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IGBT max ratings question

  1. Dec 22, 2016 #1
    I’ve been wondering about the capabilities of IGBT and Mosfets in general , I recently had a few problems with an smps and here is what I wonder , for example the IGBT used in the supply has an absolute maximum rating of 600v and 120 amps at room temp, I can’t recall the exact IGBT in question but I have seen this with other ones too so let me just put for example FGH60N60SF or FGY75N60SMD or other devices , now I have seen they blow whne there is a sudden very large load on the secondary of the smps transformer and in other cases , but let’s take the secondary shorted case as our example.

    My mains voltage is 230v and the socket delivers about 16-20 amps max then the voltage would probably start to sag. So simple maths gives us about 325v DC rectified. It’s a half bridge topology , prior to the switching transistors there are 4x1000uF capacitor bank , now if there manages to be a short at the secondary side the transistors blow up or short out.

    My question is why is this so since their ratings are so high , 600v max voltage and 100 to 150 amps of collector current , in such case I was hoping for my 5amp mains fuses to simply blow out and the whole thing would settle easily since the secondary current translates back to the primary side but instead the transistor blow.

    Could it really be that the 4x1000uF cap bank stores enough energy to be capable of giving more than 100 amps of current for a long enough moment to exceed the quite large rating of the transistors , or is this because the rather small to 247 and other devices simply get too hot too fast under such load and fail primarily due to heat?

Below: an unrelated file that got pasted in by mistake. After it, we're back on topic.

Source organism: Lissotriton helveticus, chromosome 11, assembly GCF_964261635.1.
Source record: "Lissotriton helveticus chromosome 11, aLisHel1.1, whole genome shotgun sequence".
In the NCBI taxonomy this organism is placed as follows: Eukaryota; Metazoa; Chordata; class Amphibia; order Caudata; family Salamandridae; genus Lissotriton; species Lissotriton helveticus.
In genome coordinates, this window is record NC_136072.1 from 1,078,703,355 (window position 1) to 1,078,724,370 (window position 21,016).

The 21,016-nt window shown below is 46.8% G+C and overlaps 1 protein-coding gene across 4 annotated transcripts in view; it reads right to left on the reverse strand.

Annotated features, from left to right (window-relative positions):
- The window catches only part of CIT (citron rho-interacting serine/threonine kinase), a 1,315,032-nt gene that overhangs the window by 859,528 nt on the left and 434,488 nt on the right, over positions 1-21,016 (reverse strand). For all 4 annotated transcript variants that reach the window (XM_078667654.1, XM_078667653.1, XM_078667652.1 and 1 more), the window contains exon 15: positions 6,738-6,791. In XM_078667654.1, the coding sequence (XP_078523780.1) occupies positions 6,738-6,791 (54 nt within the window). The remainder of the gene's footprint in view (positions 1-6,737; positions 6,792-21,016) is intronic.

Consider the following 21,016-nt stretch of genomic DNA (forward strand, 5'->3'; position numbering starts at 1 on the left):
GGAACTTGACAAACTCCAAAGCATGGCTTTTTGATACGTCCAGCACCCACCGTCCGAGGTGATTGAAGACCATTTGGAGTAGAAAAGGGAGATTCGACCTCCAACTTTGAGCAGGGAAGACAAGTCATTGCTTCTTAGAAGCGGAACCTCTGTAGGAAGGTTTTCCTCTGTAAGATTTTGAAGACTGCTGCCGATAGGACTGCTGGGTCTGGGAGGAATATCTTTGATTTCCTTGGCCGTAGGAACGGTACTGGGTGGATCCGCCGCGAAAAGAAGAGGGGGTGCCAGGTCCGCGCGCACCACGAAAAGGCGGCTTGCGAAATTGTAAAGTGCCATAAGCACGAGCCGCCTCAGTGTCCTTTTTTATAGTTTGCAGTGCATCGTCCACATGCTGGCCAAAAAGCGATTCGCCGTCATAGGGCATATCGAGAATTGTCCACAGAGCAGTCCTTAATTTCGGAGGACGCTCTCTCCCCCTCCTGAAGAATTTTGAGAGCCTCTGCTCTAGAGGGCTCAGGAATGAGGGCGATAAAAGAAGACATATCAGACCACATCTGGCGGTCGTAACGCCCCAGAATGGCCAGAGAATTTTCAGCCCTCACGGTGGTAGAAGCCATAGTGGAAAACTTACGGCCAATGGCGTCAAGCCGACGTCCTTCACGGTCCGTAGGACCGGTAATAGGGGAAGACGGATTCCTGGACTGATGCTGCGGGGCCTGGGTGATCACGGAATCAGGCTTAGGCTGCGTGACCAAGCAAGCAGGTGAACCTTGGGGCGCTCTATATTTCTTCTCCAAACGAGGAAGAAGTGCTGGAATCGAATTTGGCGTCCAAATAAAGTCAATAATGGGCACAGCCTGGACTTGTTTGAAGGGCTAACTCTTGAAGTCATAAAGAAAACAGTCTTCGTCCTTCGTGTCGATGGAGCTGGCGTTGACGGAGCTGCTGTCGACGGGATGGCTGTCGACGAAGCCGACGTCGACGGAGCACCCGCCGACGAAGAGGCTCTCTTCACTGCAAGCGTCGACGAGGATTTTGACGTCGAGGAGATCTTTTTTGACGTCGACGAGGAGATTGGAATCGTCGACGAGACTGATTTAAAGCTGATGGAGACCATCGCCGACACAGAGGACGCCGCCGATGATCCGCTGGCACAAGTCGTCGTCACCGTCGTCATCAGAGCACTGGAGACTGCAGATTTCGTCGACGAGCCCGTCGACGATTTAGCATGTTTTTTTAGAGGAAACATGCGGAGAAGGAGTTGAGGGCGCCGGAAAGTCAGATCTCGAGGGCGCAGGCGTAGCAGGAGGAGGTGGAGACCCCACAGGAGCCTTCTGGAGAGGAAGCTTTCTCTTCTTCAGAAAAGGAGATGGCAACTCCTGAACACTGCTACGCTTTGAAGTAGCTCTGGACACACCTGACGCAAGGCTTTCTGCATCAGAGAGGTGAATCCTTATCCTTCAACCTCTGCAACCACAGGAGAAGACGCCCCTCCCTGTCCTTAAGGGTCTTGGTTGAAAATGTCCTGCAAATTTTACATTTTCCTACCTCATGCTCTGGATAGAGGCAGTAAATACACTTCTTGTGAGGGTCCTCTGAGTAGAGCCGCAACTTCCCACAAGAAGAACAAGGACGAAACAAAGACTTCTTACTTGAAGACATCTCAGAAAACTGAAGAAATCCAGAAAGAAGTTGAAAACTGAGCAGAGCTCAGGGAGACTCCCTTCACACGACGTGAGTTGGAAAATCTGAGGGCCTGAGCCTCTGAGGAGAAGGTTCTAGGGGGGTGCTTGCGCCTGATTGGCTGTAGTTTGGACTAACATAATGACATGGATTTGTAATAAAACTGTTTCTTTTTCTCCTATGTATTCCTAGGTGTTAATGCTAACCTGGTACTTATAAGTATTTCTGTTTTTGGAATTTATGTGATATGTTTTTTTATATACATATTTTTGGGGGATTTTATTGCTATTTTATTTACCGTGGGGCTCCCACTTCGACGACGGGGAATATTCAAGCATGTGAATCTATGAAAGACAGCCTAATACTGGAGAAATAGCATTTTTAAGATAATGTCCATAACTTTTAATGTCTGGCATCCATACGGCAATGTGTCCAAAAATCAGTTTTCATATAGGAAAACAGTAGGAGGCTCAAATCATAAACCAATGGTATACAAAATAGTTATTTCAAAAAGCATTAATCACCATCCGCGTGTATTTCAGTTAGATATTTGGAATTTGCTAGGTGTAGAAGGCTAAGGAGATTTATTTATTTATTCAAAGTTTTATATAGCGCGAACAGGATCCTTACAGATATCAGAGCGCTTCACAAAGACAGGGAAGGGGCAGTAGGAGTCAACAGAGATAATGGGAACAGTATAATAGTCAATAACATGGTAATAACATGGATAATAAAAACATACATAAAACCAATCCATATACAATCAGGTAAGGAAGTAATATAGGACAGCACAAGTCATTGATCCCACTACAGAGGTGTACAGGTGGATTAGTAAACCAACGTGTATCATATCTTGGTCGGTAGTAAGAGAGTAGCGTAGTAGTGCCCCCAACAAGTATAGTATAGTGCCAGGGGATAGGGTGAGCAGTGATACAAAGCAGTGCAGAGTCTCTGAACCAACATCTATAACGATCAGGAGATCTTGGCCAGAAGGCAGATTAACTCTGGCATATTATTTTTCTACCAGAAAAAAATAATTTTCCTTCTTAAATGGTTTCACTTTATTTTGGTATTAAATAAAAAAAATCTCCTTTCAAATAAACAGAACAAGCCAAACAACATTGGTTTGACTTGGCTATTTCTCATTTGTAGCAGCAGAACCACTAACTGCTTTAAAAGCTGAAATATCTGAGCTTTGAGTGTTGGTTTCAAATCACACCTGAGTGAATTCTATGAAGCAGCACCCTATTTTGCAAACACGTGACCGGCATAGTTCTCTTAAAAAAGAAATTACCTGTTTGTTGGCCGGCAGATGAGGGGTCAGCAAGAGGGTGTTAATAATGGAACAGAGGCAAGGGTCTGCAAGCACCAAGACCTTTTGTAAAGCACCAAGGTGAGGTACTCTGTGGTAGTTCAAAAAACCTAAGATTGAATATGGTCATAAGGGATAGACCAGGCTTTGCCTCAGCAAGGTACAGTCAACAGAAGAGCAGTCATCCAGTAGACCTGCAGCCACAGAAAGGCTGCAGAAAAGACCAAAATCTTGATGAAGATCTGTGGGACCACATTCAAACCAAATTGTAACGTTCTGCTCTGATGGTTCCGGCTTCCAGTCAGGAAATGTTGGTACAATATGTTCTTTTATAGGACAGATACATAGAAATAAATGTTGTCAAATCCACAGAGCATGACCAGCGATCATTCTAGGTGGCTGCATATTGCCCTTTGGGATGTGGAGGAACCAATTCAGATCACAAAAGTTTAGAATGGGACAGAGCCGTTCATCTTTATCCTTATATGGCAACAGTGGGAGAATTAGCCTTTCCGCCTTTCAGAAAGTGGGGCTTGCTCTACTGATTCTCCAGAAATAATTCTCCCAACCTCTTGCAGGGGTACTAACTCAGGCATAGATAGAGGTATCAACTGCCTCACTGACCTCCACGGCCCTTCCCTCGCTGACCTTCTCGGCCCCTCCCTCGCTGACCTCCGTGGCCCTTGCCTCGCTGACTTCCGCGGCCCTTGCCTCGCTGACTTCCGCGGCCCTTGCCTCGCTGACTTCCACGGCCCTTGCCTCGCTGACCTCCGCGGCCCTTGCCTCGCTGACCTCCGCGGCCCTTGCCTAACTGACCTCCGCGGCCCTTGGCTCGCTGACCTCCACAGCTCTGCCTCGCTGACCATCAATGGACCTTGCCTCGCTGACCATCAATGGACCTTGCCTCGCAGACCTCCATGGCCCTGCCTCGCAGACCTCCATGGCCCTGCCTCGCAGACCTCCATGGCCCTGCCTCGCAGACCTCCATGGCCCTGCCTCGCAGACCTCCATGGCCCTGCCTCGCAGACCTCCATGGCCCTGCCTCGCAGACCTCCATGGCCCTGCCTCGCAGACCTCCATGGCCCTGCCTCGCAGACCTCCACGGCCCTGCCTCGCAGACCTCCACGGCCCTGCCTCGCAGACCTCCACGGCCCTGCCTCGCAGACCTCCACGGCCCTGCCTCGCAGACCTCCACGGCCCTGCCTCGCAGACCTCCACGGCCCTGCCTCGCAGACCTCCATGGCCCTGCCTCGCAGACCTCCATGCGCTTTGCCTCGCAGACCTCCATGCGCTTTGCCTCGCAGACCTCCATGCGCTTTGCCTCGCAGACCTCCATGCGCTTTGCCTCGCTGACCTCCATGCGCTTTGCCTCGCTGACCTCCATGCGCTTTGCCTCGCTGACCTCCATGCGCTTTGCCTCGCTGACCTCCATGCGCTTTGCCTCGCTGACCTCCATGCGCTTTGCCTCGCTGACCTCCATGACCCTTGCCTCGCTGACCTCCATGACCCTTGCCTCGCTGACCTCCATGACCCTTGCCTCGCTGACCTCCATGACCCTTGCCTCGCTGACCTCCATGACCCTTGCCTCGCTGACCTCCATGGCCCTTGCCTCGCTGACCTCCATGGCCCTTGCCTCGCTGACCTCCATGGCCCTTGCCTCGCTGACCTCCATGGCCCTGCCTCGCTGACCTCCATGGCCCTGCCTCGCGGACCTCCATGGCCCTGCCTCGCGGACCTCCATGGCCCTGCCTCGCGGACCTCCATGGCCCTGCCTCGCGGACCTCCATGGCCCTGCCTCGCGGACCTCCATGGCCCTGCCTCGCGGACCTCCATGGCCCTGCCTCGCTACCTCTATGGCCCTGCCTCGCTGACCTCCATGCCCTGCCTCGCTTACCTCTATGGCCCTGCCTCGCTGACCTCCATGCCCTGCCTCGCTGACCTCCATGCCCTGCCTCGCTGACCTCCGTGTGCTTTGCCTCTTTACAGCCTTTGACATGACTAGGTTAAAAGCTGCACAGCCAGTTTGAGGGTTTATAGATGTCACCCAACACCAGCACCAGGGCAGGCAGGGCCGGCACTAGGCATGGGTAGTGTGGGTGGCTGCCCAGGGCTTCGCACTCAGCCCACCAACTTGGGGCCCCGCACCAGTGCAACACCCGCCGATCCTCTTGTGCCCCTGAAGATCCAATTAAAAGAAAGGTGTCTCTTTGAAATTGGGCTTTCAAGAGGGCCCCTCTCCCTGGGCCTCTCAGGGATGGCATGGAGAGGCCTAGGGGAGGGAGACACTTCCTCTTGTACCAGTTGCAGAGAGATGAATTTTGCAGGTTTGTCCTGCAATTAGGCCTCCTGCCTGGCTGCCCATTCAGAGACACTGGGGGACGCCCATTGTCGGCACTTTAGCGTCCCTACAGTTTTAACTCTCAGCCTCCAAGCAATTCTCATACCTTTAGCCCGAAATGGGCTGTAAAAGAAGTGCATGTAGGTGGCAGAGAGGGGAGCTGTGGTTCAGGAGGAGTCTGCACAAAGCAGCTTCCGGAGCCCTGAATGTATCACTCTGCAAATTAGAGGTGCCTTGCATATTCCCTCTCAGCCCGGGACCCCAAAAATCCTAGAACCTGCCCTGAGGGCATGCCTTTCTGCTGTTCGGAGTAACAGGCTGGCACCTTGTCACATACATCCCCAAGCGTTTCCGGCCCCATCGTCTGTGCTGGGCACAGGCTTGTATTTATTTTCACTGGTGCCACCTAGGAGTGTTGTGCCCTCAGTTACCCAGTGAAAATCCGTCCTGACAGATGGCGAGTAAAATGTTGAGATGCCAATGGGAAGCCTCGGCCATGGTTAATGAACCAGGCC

2. jcsd
  3. Dec 22, 2016 #2


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    Are you sure that the VGE voltage is a completely clean square wave witout any noise and ≥ 12Vdc ( on ) ?

    ( even when the transformer is short circuited ).
  4. Dec 22, 2016 #3

    jim hardy

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    yes to both questions.

    Datasheets are your friend.


    FGH60N60SF _datasheet.jpg

    If 4000 microfarads are delivering 180 amps, what is the rate of voltage decrease ? dv/dt = I / C
    Now 180 amps / 4000 microfarads = 45 volts per millisecond ,
    so if starting from 300 volts your capacitors could deliver a 180 amp pulse that persists for several milliseconds.
    They might well deliver more than 180 amps, the max for that device.

    Now to Hesch's question,
    FGH60N60SF _datasheet2.jpg
    Vce goes way up and that drives power dissipated in the device sky high

    Now to your second question, heating of that package: (see datasheet clip above)
    At 40 degC per watt junction to ambient and maybe ambient of 30C, with no heatsink your device can only handle three watts continuous and still hold junction below 150C.
    If you put it on a heatsink that can hold the case to 30C, it should handle 120/.33 = 363 watts. Do you see how they got 378 with case at 25?

    Are yours on big heatsinks?

    old jim
  5. Dec 31, 2016 #4
    Also - standard fuses are not fast enough to protect semiconductors - so you can definatly send way too big of a current pulse with this set up. The IGBT is the "faster" fuse. Also - how is the IGBT being driven? If the driver circuit also see the sag, it may drop the gate voltage, increasing the Vf in the IGBT - sending the losses through the roof. Does the the driver have DeSat and some form of Over-current protection?
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